The Phillipines were a U.S. commonwealth, just like Hawaii. The Japanese attacked American army and naval installations, just like Hawaii. And, unlike Hawaii, the Japanese actually landed toops on the Phillipine Islands and forced the commander of the U.S. Army Forces in the Far East (Douglas MacArthur) to withdraw.

So, yeah, I think the U.S. would have gotten seriously huffy about that, even without that Pearl Harbor thing.

This may be the only reasonable thing said in that entire post. Seriously, Chancellor Eva Braun? Modern all-out warfare going on for decades? Hell the Germans were having trouble replacing their losses before D-Day and you think they could have gone on another 20 years?

Not at the pace it had up to that point, but a stalemate, a war of attrition, without the pressure on the western front that in the actual timeline, was applied by the entrance of the US? Hell yes.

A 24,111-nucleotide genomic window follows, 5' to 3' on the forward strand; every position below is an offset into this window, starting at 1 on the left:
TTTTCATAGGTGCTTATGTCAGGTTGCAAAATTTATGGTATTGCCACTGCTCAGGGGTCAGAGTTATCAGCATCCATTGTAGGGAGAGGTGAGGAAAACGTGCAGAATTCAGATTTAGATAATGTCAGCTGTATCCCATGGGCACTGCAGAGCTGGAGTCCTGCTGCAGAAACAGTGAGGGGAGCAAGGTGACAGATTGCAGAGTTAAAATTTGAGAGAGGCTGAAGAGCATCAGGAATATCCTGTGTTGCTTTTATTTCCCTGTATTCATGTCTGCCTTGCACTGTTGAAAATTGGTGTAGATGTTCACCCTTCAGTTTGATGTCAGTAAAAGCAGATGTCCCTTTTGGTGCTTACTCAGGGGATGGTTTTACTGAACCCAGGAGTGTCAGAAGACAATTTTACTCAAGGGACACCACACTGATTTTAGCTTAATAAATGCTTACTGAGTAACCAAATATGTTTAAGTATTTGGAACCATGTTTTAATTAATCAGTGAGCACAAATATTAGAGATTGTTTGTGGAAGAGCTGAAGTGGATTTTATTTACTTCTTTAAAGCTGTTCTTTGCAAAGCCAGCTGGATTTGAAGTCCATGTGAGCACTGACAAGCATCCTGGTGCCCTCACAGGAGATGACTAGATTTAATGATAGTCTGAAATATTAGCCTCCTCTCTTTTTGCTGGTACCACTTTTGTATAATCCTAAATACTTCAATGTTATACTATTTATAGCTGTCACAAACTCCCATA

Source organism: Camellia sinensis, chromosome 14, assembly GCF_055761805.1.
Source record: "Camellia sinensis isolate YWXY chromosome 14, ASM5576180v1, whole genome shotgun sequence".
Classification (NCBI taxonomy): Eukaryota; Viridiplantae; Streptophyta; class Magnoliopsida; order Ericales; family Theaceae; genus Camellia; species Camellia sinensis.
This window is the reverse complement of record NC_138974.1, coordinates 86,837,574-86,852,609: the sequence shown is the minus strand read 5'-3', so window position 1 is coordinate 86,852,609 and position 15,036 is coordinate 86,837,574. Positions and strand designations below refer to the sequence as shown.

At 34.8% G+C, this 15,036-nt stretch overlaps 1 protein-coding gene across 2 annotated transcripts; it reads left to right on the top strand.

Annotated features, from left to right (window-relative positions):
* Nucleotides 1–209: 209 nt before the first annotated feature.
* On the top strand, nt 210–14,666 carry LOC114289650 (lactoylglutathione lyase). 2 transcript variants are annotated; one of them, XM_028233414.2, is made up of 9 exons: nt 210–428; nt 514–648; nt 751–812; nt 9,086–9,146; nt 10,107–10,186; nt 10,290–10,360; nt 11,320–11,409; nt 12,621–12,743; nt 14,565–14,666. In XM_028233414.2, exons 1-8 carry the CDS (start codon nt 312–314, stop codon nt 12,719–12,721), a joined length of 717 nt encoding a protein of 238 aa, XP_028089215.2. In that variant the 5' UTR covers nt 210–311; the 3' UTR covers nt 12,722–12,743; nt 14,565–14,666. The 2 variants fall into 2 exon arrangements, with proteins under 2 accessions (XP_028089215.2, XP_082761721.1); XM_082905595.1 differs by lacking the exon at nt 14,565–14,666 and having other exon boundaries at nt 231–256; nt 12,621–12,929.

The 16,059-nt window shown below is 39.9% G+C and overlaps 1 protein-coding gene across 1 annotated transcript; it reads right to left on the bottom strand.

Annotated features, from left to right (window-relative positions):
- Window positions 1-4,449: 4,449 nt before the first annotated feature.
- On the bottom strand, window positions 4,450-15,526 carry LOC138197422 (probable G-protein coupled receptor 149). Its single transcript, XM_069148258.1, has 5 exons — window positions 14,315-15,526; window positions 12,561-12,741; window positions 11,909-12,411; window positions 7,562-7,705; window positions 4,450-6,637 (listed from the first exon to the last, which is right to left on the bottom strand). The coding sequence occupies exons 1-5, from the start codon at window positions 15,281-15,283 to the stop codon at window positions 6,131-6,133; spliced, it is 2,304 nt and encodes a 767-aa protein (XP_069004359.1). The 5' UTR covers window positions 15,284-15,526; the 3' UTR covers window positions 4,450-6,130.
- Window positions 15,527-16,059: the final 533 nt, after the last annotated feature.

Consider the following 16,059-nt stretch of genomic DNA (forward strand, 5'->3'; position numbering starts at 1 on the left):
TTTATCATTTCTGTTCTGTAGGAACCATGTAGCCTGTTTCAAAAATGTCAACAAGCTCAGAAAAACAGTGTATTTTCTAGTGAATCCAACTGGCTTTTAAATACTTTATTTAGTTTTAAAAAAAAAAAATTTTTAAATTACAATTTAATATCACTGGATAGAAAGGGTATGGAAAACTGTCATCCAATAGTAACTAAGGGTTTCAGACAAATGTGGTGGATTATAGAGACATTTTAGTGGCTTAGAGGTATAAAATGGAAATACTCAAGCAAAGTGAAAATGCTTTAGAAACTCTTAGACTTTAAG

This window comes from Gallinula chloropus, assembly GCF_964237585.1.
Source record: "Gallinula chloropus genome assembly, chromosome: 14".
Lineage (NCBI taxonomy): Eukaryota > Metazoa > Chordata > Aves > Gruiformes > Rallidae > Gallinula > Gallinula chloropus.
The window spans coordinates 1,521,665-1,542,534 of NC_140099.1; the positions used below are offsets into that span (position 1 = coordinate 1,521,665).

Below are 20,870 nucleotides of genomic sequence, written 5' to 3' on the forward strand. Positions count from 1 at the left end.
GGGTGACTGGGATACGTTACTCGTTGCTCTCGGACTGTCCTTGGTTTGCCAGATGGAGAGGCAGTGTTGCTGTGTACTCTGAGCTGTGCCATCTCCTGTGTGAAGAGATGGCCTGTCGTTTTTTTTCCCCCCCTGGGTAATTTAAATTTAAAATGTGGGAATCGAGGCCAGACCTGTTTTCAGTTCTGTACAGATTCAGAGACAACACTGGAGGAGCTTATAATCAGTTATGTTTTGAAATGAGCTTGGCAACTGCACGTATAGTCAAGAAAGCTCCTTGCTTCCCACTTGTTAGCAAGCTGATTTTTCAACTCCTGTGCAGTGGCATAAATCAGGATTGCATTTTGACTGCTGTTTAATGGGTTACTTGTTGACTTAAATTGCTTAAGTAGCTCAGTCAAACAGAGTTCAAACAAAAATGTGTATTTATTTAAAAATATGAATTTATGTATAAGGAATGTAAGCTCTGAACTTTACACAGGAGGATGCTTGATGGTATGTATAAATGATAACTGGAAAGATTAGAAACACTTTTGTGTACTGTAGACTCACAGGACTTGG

And I guess I have to inform you that “Chancellor Eva Braun” was tongue-in-cheek, though it is a good question just who would be in charge after the nuking of Germany’s fifteen largest cities.

This happens during the 1960’s?

Assuming Japan doesn’t attack the USA at all? Never. The USA just keep upping its aid to GB, increasing “patrol zones” and what-not. This, in itself might be enough to let the Allies win.

Of course its patrol zones were getting pretty warlike what with occupying Danish and Dutch territories, and actively shooting at every German sub they saw but not British destroyers. The US was already at war with Germany, just an undeclared one. It was going to continue to ratchet up until one side or the other actually got around to declaring it. Given the rate things were advancing, I can envision Roosevelt occupying French North Africa in '43 to “protect” the French neutrality pretty easily. At some point Hitler throws a fit and declares war. The US may end up in it later. But the war economy was humming along pretty well by the start of '42 anyway. And with the draft and the army expanding as fast as possible as it was, I don’t think they lose more than a year. The biggest difference in the European theater is maybe nukes come online while there are still German targets. Well that and millions more Germans, Soviets, Jews, and a whole lot more get killed during the extra time.